If apache is installed on the docker image above (development_server), but is missing on the host computer, the application will still run. There are ‘buts’. But you can assume for now that once you download the image and run it, you are working from it, as opposed to your own operating system. You can install apps to the image, and you will see its not even installed on your own operating system.
That’s the surface idea behind docker.
Now, why should Emeka, Musa, and Kola learn docker? Is it not just another tech fad that will fade?
Docker is essential when working in teams:
It is in the same league with version control systems (git and co). It will save you the time you spend configuring php mysql etc on your computer, and then configuring it for your friend again. With docker, you can configure it once, and your friend just copies it and everything works fine - so to say.
If you do not learn Docker, you will not be able to understand, much less, contribute to a lot of open source projects
A lot of web based open source projects are packaged in docker containers. Is it little wonder that there is usually little contribution from we Nigerians to them?
Docker will save your company money:
Not only can docker containerize all your application’s dependencies; it also lets you host multiple applications on the same server. I recently had a situation where Amazon was overbilling me because i had different servers setup for dev and production. Guess what? Docker cut my costs in two! Even Google reportedly closed an entire data farm after they started using docker.
Knowledge of docker is crucial to land good jobs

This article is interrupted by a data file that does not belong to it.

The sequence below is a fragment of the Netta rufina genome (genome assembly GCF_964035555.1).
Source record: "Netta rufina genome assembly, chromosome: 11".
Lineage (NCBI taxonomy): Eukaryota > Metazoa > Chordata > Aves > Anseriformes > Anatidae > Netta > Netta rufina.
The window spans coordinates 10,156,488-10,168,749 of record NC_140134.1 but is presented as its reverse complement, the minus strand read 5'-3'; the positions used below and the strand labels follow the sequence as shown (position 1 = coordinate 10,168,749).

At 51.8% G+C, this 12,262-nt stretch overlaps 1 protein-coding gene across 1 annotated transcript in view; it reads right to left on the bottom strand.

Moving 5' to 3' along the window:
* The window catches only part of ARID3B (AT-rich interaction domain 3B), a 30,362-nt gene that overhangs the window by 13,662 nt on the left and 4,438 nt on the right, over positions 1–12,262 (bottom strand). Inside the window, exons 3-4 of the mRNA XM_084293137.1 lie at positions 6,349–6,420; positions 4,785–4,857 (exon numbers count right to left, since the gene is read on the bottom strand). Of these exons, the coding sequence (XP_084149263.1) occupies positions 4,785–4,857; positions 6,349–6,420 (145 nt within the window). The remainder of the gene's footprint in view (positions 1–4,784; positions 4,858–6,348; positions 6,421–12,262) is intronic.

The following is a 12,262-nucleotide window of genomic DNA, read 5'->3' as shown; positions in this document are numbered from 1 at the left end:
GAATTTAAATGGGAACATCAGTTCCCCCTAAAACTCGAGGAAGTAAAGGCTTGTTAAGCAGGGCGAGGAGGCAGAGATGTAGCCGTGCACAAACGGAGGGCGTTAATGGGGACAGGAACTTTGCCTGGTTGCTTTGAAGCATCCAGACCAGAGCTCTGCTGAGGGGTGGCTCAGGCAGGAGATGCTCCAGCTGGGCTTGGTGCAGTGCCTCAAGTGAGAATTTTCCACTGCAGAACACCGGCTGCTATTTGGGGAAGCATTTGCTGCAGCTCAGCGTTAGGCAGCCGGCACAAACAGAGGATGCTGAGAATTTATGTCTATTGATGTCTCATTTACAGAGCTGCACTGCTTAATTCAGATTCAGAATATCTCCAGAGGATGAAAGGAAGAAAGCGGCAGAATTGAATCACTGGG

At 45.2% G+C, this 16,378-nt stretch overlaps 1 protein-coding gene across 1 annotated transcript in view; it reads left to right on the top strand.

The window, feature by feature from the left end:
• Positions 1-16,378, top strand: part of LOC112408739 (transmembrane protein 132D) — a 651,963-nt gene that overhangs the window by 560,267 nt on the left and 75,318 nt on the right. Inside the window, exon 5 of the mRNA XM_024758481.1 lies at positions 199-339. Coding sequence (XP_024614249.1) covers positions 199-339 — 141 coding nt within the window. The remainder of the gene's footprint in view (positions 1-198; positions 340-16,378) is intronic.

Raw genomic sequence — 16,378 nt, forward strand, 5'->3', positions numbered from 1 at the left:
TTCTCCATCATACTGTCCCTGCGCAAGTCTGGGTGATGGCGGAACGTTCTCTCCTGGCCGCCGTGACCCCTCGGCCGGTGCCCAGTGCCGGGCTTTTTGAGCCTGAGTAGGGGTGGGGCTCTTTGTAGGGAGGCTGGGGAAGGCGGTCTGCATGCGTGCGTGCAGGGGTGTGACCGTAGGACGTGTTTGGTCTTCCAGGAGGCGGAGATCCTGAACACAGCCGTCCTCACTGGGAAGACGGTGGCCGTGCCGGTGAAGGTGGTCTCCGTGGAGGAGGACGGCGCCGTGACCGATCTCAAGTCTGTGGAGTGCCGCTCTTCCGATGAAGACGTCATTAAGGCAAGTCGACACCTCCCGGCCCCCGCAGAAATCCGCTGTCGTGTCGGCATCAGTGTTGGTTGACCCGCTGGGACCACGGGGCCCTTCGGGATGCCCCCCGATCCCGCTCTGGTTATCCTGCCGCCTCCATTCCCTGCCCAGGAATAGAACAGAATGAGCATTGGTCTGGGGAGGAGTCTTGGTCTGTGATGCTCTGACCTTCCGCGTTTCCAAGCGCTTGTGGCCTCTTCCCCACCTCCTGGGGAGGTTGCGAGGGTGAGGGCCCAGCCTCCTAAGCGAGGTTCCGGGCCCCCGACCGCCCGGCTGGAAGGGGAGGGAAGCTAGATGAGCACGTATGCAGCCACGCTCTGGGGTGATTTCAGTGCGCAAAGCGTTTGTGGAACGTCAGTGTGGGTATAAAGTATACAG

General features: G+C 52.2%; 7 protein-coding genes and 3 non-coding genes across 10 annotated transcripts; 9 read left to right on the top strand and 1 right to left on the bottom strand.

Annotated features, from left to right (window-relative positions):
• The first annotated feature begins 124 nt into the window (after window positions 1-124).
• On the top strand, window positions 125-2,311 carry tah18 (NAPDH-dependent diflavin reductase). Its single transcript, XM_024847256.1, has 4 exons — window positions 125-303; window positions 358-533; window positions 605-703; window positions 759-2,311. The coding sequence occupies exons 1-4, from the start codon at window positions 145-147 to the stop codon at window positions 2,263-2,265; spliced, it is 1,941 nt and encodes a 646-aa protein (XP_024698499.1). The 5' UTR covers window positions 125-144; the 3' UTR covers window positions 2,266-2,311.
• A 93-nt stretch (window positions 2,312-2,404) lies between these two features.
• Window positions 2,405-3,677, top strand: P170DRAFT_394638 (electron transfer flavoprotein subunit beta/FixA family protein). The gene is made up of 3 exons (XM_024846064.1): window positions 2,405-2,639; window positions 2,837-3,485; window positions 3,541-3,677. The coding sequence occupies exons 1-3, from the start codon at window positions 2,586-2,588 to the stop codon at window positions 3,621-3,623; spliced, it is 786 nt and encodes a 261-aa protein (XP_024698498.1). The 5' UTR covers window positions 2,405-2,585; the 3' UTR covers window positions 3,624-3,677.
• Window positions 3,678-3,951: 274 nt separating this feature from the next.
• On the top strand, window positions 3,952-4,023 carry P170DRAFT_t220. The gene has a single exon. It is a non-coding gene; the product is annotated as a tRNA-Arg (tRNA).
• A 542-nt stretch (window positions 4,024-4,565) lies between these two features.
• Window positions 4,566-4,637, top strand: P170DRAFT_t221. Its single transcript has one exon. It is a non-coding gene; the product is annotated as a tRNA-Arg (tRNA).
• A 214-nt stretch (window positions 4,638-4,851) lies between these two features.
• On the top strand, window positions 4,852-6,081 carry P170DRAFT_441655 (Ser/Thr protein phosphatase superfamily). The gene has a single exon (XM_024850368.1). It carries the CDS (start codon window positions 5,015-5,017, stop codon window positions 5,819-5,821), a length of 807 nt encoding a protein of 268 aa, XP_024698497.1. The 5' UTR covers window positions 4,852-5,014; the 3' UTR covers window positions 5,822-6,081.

Foreign remote jobs are not like what we have here in Africa where one person is paid to design the app logo with photoshop, design the architecture on paper, code the entire app with little or no documentation, and setup it up on the server - all by himself. Foreign projects are structured and thoroughly divided across specialty lines. The person implementing the frontend is not even the person doing the UX. All team members usually require the same environment for testing though. Thus, you will often be asked questions about docker in any serious developer interview.
With docker, you can actually sell services that would have been otherwise impossible.
Imagine you have written an app in php, mysql and co. How do you sell it to a client who wants to host it on his local computer but cant configure the LAMP stack necessary to run it? Before now, you might have had to travel all the way to his location. This is not scalable at all. But with docker you can simply send them a docker container after you have received payment.
Docker is not going anywhere soon:
All the huge companies including Amazon, google, fb, heroku, already rely on and are invested heavily on docker. This is a skill that when added to your portfolio will pull in cash for a long time before it gets rusty.
In conclusion, you really should learn docker. A tutorial on that might come from me soon but in the event that it does not, please google it and start learning!
In subsequent articles, I shall address Redis, IAAS, PAAS, Kubernates.
originally published at https://larisoft.com.ng/blog